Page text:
With a total eclipse of the Sun less than a week away, let’s consider why solar eclipses happen.
A solar eclipse can occur only at the time of the new moon. The Moon appears to us in phases, and the principle phases are new moon, first quarter, full moon, and third (or last) quarter. Those phases are dependent on the relative position of the Sun, Moon, and Earth. The entire sequence of phases takes about 29.5 days, which is a synodic (or lunar) month. The new moon is the time when the Moon and the Sun are on the same side of the Earth.
Obviously, if the Moon is on the side of Earth where the Sun is, we can’t see the Moon at night. It also means we usually can’t see it during the day because the Sun’s brightness hides it except when the Moon passes in front of the Sun. When the Moon only partially blocks the Sun, we see a partial eclipse. When the Moon is precisely aligned with the Sun, we see a total eclipse.
During a total eclipse, the Moon casts a moving shadow over a portion of the Earth. Those who are outside of that shadow can still see a partial eclipse. How much of the Sun is hidden by the Moon depends on how far the viewer is from the shadow. People all over North America will see the eclipse that is coming as a partial eclipse. It will only be total for those who are in the 70-mile-wide path of the shadow that will travel from Oregon to South Carolina.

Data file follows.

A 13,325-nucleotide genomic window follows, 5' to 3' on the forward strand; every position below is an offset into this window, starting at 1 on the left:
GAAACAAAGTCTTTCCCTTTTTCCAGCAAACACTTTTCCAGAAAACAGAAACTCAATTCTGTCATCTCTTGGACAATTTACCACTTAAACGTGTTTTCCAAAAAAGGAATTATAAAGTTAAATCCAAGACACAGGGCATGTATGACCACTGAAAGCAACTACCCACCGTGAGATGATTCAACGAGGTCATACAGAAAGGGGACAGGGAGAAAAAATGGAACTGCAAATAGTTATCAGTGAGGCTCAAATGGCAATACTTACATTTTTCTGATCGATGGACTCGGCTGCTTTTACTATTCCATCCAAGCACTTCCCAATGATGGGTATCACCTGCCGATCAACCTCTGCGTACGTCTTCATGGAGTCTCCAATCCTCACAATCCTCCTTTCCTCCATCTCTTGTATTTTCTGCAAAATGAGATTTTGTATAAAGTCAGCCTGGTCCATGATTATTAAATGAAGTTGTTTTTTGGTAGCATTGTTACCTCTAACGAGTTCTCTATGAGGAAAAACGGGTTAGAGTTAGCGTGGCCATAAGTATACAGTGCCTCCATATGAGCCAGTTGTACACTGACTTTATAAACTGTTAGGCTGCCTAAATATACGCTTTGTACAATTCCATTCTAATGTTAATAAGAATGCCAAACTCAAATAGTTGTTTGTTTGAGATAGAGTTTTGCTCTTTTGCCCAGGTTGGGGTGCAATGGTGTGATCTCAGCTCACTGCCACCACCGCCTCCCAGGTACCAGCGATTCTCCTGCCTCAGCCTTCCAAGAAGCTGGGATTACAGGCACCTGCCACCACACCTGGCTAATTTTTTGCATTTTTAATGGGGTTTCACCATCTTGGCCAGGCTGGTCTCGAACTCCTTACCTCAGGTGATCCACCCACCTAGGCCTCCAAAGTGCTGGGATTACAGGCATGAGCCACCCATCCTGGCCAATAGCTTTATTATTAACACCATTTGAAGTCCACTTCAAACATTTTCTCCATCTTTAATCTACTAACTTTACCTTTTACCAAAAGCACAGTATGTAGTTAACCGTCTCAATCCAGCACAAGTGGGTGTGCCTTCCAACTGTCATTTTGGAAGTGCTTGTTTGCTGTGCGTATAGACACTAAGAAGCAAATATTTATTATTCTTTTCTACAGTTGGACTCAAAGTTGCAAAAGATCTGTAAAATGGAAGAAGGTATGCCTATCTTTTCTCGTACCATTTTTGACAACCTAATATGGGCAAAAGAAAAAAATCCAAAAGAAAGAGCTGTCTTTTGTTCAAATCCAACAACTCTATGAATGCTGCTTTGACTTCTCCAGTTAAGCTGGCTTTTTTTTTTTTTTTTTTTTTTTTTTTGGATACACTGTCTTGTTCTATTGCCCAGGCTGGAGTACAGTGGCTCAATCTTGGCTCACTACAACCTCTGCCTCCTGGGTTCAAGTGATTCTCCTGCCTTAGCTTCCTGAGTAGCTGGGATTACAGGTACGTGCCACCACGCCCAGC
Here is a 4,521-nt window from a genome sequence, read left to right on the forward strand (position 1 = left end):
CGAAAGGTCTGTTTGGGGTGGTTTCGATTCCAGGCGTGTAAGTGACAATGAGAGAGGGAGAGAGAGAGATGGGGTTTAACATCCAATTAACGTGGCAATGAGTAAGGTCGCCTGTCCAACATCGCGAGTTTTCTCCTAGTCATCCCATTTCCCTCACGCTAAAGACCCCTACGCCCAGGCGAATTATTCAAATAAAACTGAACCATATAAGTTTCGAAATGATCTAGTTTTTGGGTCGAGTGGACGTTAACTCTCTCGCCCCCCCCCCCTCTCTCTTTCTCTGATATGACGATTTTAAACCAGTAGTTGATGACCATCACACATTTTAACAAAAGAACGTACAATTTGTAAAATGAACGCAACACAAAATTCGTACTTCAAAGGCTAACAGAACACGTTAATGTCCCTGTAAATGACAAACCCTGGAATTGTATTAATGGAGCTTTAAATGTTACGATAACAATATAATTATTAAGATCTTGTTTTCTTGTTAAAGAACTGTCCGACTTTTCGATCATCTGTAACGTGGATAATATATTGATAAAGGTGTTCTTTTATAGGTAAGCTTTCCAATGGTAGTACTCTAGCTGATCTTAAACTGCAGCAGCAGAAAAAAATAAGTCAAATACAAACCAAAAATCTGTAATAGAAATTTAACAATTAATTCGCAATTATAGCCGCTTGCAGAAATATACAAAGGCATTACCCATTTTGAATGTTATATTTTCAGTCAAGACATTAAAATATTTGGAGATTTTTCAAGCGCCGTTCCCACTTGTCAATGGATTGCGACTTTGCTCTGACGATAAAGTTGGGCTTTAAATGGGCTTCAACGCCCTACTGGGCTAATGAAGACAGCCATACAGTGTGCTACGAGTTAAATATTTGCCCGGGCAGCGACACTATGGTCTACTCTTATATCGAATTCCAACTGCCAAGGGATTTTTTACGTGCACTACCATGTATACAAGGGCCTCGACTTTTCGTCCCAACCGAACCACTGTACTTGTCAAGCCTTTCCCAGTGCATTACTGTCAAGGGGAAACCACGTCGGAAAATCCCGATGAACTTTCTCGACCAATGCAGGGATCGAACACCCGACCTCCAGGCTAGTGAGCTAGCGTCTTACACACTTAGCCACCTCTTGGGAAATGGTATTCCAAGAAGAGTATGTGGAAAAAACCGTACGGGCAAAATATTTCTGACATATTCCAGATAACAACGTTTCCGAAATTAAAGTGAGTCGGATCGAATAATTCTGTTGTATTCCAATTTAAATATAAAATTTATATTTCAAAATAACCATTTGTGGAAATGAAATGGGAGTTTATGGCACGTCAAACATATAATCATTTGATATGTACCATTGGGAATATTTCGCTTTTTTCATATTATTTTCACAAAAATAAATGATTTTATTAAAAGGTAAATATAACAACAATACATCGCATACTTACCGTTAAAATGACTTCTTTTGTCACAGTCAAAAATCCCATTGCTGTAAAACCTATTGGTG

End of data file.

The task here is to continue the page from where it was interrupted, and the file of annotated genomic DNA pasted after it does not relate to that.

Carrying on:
The fact that the Moon can completely cover the much larger Sun, as it will do in the coming eclipse, has been described as a “marvelous coincidence.” We think God planned it that way. Tomorrow we will tell you why solar eclipses with the Moon exactly covering the Sun are important.
–Roland Earnst © 2017